:Class Distribution: 33.3% for each of 3 classes.
    :Creator: R.A. Fisher
    :Donor: Michael Marshall (MARSHALL%PLU@io.arc.nasa.gov)
    :Date: July, 1988
The famous Iris database, first used by Sir R.A. Fisher. The dataset is taken
from Fisher's paper. Note that it's the same as in R, but not as in the UCI
Machine Learning Repository, which has two wrong data points.
This is perhaps the best known database to be found in the
pattern recognition literature.  Fisher's paper is a classic in the field and
is referenced frequently to this day.  (See Duda & Hart, for example.)  The
data set contains 3 classes of 50 instances each, where each class refers to a
type of iris plant.  One class is linearly separable from the other 2; the
latter are NOT linearly separable from each other.
.. topic:: References
   - Fisher, R.A. "The use of multiple measurements in taxonomic problems"
     Annual Eugenics, 7, Part II, 179-188 (1936); also in "Contributions to
     Mathematical Statistics" (John Wiley, NY, 1950).
   - Duda, R.O., & Hart, P.E. (1973) Pattern Classification and Scene Analysis.
     (Q327.D83) John Wiley & Sons.  ISBN 0-471-22361-1.  See page 218.
   - Dasarathy, B.V. (1980) "Nosing Around the Neighborhood: A New System
     Structure and Classification Rule for Recognition in Partially Exposed
     Environments".  IEEE Transactions on Pattern Analysis and Machine
     Intelligence, Vol. PAMI-2, No. 1, 67-71.
   - Gates, G.W. (1972) "The Reduced Nearest Neighbor Rule".  IEEE Transactions
     on Information Theory, May 1972, 431-433.
   - See also: 1988 MLC Proceedings, 54-64.  Cheeseman et al"s AUTOCLASS II
     conceptual clustering system finds 3 classes in the data.
   - Many, many more ...

We see below 4 featues and 3 classes of the iris dataset.

print("feature names: {}".format(iris.feature_names))
print("target names: {names}".format(names = iris.target_names))
feature names: ['sepal length (cm)', 'sepal width (cm)', 
          'petal length (cm)', 'petal width (cm)']
target names: ['setosa' 'versicolor' 'virginica']
iris.data[:10]
array([[5.1, 3.5, 1.4, 0.2],
       [4.9, 3. , 1.4, 0.2],	   
       [4.7, 3.2, 1.3, 0.2],	   
       [4.6, 3.1, 1.5, 0.2],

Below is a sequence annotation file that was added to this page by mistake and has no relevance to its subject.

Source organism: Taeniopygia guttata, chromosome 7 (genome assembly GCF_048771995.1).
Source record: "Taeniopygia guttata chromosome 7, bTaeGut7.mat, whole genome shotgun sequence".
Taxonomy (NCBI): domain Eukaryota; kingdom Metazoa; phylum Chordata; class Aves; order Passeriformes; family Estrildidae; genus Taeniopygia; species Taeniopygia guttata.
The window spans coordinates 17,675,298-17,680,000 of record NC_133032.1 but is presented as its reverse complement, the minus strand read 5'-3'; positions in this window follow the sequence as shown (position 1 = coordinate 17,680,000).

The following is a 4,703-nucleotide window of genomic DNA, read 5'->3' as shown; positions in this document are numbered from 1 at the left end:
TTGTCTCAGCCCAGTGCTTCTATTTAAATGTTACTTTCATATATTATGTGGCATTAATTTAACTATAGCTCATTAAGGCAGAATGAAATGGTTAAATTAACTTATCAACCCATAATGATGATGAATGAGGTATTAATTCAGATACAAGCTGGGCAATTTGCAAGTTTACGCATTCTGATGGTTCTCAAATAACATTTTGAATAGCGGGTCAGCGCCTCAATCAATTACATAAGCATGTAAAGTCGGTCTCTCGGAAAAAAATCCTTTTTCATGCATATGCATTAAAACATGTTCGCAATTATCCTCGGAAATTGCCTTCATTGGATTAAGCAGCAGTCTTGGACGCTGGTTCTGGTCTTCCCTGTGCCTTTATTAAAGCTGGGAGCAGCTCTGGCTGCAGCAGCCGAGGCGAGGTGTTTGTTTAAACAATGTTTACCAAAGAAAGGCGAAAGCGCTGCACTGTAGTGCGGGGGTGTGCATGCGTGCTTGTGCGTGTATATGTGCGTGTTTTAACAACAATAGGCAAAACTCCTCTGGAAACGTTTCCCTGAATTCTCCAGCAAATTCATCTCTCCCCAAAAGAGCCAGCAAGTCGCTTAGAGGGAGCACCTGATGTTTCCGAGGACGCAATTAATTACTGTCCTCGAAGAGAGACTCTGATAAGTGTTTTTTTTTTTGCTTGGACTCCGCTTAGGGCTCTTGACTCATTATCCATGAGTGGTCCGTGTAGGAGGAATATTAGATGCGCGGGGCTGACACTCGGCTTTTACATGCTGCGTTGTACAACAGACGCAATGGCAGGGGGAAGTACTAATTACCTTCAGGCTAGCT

[5. , 3.6, 1.4, 0.2],	   
       [5.4, 3.9, 1.7, 0.4],	   
       [4.6, 3.4, 1.4, 0.3],	   
       [5. , 3.4, 1.5, 0.2],	   
       [4.4, 2.9, 1.4, 0.2],	   
       [4.9, 3.1, 1.5, 0.1]])
iris.target
array([0, 0, 0, 0, 0, 0, 0, 0, 0, 0, 0, 0, 0, 0, 0, 0, 0, 0, 0, 0, 0, 0,
       0, 0, 0, 0, 0, 0, 0, 0, 0, 0, 0, 0, 0, 0, 0, 0, 0, 0, 0, 0, 0, 0,
       0, 0, 0, 0, 0, 0, 1, 1, 1, 1, 1, 1, 1, 1, 1, 1, 1, 1, 1, 1, 1, 1,
       1, 1, 1, 1, 1, 1, 1, 1, 1, 1, 1, 1, 1, 1, 1, 1, 1, 1, 1, 1, 1, 1,
       1, 1, 1, 1, 1, 1, 1, 1, 1, 1, 1, 1, 2, 2, 2, 2, 2, 2, 2, 2, 2, 2,
       2, 2, 2, 2, 2, 2, 2, 2, 2, 2, 2, 2, 2, 2, 2, 2, 2, 2, 2, 2, 2, 2,
       2, 2, 2, 2, 2, 2, 2, 2, 2, 2, 2, 2, 2, 2, 2, 2, 2, 2])

Visualize the iris dataset

First we load the iris dataset into a Pandas DataFrame.

from pandas import DataFrame
iris_frame = DataFrame(iris.data)
iris_frame.columns = iris.feature_names
iris_frame['target'] = iris.target
iris_frame.head()
sepal length (cm) sepal width (cm) petal length (cm) petal width (cm) target
0 5.1 3.5 1.4 0.2 0
1 4.9 3.0 1.4 0.2 0
2 4.7 3.2 1.3 0.2 0
3 4.6 3.1 1.5 0.2 0
4 5.0 3.6 1.4 0.2 0

We change the class label {0, 1, 2} to its corresponsding name: {‘setosa’ ‘versicolor’ ‘virginica’} in the Pandas DataFrame.

iris_frame.target = iris_frame.target.apply(lambda x : iris.target_names[x])
iris_frame.sample(5)
#print(iris_frame.size)
sepal length (cm) sepal width (cm) petal length (cm) petal width (cm) target
7.7 3.0 6.1 2.3 virginica
6.0 3.0 4.8 1.8 virginica
6.5 3.0 5.5 1.8 virginica
5.7 3.0 4.2 1.2 versicolor
5.1 3.8 1.5 0.3 setosa

We may easily plot any target class histogram on any of its feature.

ax = iris_frame[iris_frame.target == 'setosa'].hist('sepal length (cm)')
for a in ax.flatten():
    a.set_xlabel("Length")
    a.set_ylabel("Frequency")
fig = a.get_figure()
fig.savefig('iris-histogram-1.png')

Below we plot each dataset feature (in rows) histogram for each of its targets (in columns).

pyplot.figure(figsize(10, 12))
plot_number = 0
for feature_name in iris['feature_names']:
    for target_name in iris['target_names']:
        plot_number += 1
        pyplot.subplot(4, 3, plot_number)
        pyplot.hist(iris_frame[iris_frame.target == target_name][feature_name])
        pyplot.title(target_name)
        pyplot.xlabel('cm')
        pyplot.ylabel(feature_name[:-4])
pyplot.savefig(
    'iris-targets-features-histogram-2.png',
    format='png',
    dpi=72
)

2. Seaborn library for visualization

import seaborn as sns
sns.set(font_scale = 1.3)
sns_plot = sns.pairplot(iris_frame, hue = 'target')
sns_plot.savefig("sns-plot.png")

We might get the Seaborn inbuilt dataset iris and output it too.

Note, the hue parameter should be now of “species” value.

sns.set(font_scale = 1.3)
data = sns.load_dataset("iris")
sns.pairplot(data, hue = "species")
The Seaborn library is not included into the Anaconda toolkit

So you might want to use the following:

Leave a Reply

Your email address will not be published. Required fields are marked *

This site uses Akismet to reduce spam. Learn how your comment data is processed.